I understand the hon. Gentleman’s point about ensuring, as we want to, that these assessments are being conducted as well as they can be, and that people are getting the awards that they should be getting and that they are entitled to. Since we introduced the personal independence payment, we have carried out around 2.9 million assessments, 8% of which have been appealed, but only 4% of those decisions are changed following an appeal. In the majority of cases, that is because new evidence is presented at the appeal, which was not presented when the original case was put forward. The Department for Work and Pensions continues to look at ensuring that, when these assessments are made, they are done properly and that people get the right results.
My constituent, Justin Bartholomew, was just 25 when he committed suicide late last year. His family is convinced that his intake of high-energy drinks—more than 15 cans a day—increased his anxiety and contributed to his death. Given the increased safety concern around the high-energy drink market and the actions of people such as Jamie Oliver and Waitrose, will the Prime Minister consider introducing a national ban on the sale of these energy drinks for the under-16s?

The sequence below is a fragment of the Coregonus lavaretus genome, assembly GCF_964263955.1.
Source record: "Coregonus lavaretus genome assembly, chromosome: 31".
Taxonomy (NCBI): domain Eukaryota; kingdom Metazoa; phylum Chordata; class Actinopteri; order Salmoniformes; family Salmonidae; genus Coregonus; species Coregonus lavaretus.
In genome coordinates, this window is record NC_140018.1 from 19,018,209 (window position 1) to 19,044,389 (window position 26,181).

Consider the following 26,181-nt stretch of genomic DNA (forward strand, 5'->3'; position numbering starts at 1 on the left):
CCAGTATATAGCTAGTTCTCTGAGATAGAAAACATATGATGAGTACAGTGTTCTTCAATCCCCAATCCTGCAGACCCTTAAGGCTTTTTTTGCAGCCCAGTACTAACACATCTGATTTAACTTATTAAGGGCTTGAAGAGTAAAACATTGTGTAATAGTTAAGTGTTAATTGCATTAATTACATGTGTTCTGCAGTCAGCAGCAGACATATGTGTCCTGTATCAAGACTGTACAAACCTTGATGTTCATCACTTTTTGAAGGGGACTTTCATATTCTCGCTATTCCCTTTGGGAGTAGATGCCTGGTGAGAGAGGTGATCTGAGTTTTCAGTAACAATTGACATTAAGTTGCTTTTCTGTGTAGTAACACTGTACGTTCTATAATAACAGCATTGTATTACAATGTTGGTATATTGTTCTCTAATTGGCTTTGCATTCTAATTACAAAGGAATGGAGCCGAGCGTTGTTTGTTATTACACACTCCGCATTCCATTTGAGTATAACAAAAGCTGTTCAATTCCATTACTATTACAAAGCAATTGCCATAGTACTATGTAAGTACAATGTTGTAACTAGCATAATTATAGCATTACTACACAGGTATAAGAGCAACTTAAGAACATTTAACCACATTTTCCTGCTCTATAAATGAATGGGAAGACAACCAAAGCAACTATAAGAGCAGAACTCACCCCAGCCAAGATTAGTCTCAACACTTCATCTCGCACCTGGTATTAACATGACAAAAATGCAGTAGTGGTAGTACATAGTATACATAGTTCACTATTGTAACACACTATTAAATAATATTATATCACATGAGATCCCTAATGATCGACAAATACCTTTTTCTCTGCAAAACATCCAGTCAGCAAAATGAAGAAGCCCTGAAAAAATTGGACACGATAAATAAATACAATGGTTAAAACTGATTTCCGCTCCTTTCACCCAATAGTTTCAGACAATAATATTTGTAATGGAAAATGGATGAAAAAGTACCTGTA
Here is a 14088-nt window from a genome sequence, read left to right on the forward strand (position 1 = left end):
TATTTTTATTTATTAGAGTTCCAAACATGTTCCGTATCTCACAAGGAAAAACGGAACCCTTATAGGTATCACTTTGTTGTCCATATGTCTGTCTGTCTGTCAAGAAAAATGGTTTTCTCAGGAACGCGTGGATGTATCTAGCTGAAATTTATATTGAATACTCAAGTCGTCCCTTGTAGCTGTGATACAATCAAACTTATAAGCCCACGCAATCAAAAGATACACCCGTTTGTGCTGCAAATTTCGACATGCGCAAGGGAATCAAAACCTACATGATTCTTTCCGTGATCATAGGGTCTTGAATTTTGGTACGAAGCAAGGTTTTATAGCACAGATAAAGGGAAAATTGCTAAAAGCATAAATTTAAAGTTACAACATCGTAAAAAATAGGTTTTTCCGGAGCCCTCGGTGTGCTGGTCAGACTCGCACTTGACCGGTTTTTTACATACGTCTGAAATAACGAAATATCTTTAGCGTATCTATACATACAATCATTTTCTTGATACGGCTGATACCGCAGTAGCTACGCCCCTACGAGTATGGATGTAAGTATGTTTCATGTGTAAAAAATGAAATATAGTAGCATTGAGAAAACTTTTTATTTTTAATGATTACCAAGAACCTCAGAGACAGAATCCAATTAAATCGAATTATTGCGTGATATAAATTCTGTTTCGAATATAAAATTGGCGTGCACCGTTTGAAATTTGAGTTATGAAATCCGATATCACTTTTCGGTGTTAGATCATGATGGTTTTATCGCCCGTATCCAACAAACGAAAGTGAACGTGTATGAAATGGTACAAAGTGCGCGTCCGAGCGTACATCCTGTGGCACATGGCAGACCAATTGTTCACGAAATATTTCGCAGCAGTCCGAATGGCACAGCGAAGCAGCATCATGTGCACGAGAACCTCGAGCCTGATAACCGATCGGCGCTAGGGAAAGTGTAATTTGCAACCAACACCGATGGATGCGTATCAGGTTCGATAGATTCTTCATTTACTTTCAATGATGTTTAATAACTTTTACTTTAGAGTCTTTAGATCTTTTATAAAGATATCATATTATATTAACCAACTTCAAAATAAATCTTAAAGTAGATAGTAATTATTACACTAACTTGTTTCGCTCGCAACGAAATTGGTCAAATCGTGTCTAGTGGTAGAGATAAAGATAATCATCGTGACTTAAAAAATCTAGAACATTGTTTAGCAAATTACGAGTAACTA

My hon. Friend has raised a tragic case, and I know that the thoughts and the sympathies of the whole House will be with the family and friends of Justin Bartholomew. We have introduced the soft drinks industry levy. We recognise that there are issues around drinks that are high in sugar and we know that energy drinks high in sugar can be damaging to children’s health. We are supporting schools and parents to make healthier choices and to be able to identify those through clearer labelling and campaigns. Of course this is an issue that the Department of Health and Social Care will continue to look at, and it will continue to look at the scientific evidence in relation to these drinks.